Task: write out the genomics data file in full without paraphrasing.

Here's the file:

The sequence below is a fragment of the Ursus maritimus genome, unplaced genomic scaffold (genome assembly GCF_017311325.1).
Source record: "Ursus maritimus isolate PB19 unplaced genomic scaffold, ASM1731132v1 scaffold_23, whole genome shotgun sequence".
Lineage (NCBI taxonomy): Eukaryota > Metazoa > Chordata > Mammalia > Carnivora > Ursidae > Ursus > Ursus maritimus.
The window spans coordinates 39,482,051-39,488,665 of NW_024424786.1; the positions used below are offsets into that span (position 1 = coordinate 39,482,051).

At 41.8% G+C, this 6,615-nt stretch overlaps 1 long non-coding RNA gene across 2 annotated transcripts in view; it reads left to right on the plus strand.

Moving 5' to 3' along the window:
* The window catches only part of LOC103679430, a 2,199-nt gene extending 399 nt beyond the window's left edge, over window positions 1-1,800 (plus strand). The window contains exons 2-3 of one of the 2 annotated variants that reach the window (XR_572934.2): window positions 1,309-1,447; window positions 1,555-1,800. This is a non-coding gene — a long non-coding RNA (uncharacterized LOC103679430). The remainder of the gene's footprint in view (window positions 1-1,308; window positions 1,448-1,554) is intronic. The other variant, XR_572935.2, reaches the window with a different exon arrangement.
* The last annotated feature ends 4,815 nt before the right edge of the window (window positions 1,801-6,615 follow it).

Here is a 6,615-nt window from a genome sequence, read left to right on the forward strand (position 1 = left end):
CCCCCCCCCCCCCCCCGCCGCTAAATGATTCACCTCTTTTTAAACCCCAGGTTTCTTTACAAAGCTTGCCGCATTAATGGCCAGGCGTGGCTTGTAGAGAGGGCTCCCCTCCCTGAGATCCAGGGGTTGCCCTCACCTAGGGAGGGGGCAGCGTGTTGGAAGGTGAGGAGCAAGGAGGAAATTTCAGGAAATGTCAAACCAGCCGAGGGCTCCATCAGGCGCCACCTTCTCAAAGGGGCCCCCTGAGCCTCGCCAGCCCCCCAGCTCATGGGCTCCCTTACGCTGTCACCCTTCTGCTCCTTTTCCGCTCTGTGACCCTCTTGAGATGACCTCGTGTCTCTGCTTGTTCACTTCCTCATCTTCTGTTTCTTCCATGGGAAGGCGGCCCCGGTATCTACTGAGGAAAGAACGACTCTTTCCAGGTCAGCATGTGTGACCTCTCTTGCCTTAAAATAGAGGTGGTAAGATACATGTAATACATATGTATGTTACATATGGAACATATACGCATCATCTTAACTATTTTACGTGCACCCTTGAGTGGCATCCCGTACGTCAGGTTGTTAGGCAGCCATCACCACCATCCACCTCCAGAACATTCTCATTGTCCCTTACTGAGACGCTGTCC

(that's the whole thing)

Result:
The sequence below is a fragment of the Ursus maritimus genome, unplaced genomic scaffold (genome assembly GCF_017311325.1).
Source record: "Ursus maritimus isolate PB19 unplaced genomic scaffold, ASM1731132v1 scaffold_23, whole genome shotgun sequence".
Lineage (NCBI taxonomy): Eukaryota > Metazoa > Chordata > Mammalia > Carnivora > Ursidae > Ursus > Ursus maritimus.
The window spans coordinates 39,482,051-39,488,665 of NW_024424786.1; the positions used below are offsets into that span (position 1 = coordinate 39,482,051).

At 41.8% G+C, this 6,615-nt stretch overlaps 1 long non-coding RNA gene across 2 annotated transcripts in view; it reads left to right on the plus strand.

Moving 5' to 3' along the window:
* The window catches only part of LOC103679430, a 2,199-nt gene extending 399 nt beyond the window's left edge, over window positions 1-1,800 (plus strand). The window contains exons 2-3 of one of the 2 annotated variants that reach the window (XR_572934.2): window positions 1,309-1,447; window positions 1,555-1,800. This is a non-coding gene — a long non-coding RNA (uncharacterized LOC103679430). The remainder of the gene's footprint in view (window positions 1-1,308; window positions 1,448-1,554) is intronic. The other variant, XR_572935.2, reaches the window with a different exon arrangement.
* The last annotated feature ends 4,815 nt before the right edge of the window (window positions 1,801-6,615 follow it).

Here is a 6,615-nt window from a genome sequence, read left to right on the forward strand (position 1 = left end):
CCCCCCCCCCCCCCCCGCCGCTAAATGATTCACCTCTTTTTAAACCCCAGGTTTCTTTACAAAGCTTGCCGCATTAATGGCCAGGCGTGGCTTGTAGAGAGGGCTCCCCTCCCTGAGATCCAGGGGTTGCCCTCACCTAGGGAGGGGGCAGCGTGTTGGAAGGTGAGGAGCAAGGAGGAAATTTCAGGAAATGTCAAACCAGCCGAGGGCTCCATCAGGCGCCACCTTCTCAAAGGGGCCCCCTGAGCCTCGCCAGCCCCCCAGCTCATGGGCTCCCTTACGCTGTCACCCTTCTGCTCCTTTTCCGCTCTGTGACCCTCTTGAGATGACCTCGTGTCTCTGCTTGTTCACTTCCTCATCTTCTGTTTCTTCCATGGGAAGGCGGCCCCGGTATCTACTGAGGAAAGAACGACTCTTTCCAGGTCAGCATGTGTGACCTCTCTTGCCTTAAAATAGAGGTGGTAAGATACATGTAATACATATGTATGTTACATATGGAACATATACGCATCATCTTAACTATTTTACGTGCACCCTTGAGTGGCATCCCGTACGTCAGGTTGTTAGGCAGCCATCACCACCATCCACCTCCAGAACATTCTCATTGTCCCTTACTGAGACGCTGTCC